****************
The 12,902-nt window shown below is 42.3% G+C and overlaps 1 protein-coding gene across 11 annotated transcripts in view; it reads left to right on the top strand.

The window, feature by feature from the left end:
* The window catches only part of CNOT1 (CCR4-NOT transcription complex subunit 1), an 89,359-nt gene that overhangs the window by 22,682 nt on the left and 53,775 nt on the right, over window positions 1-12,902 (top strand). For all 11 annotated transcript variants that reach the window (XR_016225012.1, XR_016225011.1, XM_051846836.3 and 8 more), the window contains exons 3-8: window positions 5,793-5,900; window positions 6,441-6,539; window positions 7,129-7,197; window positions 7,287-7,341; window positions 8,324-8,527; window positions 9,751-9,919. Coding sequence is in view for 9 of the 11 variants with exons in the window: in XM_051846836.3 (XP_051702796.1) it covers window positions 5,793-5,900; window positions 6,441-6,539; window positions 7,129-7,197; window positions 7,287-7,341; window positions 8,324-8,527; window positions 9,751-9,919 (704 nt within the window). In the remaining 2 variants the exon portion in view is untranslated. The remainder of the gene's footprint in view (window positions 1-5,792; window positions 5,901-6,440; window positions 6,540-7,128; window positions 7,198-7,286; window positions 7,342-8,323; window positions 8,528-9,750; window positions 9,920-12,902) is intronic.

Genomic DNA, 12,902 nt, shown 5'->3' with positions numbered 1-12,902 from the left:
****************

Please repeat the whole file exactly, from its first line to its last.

The 12,902-nt window shown below is 42.3% G+C and overlaps 1 protein-coding gene across 11 annotated transcripts in view; it reads left to right on the top strand.

The window, feature by feature from the left end:
* The window catches only part of CNOT1 (CCR4-NOT transcription complex subunit 1), an 89,359-nt gene that overhangs the window by 22,682 nt on the left and 53,775 nt on the right, over window positions 1-12,902 (top strand). For all 11 annotated transcript variants that reach the window (XR_016225012.1, XR_016225011.1, XM_051846836.3 and 8 more), the window contains exons 3-8: window positions 5,793-5,900; window positions 6,441-6,539; window positions 7,129-7,197; window positions 7,287-7,341; window positions 8,324-8,527; window positions 9,751-9,919. Coding sequence is in view for 9 of the 11 variants with exons in the window: in XM_051846836.3 (XP_051702796.1) it covers window positions 5,793-5,900; window positions 6,441-6,539; window positions 7,129-7,197; window positions 7,287-7,341; window positions 8,324-8,527; window positions 9,751-9,919 (704 nt within the window). In the remaining 2 variants the exon portion in view is untranslated. The remainder of the gene's footprint in view (window positions 1-5,792; window positions 5,901-6,440; window positions 6,540-7,128; window positions 7,198-7,286; window positions 7,342-8,323; window positions 8,528-9,750; window positions 9,920-12,902) is intronic.

Genomic DNA, 12,902 nt, shown 5'->3' with positions numbered 1-12,902 from the left: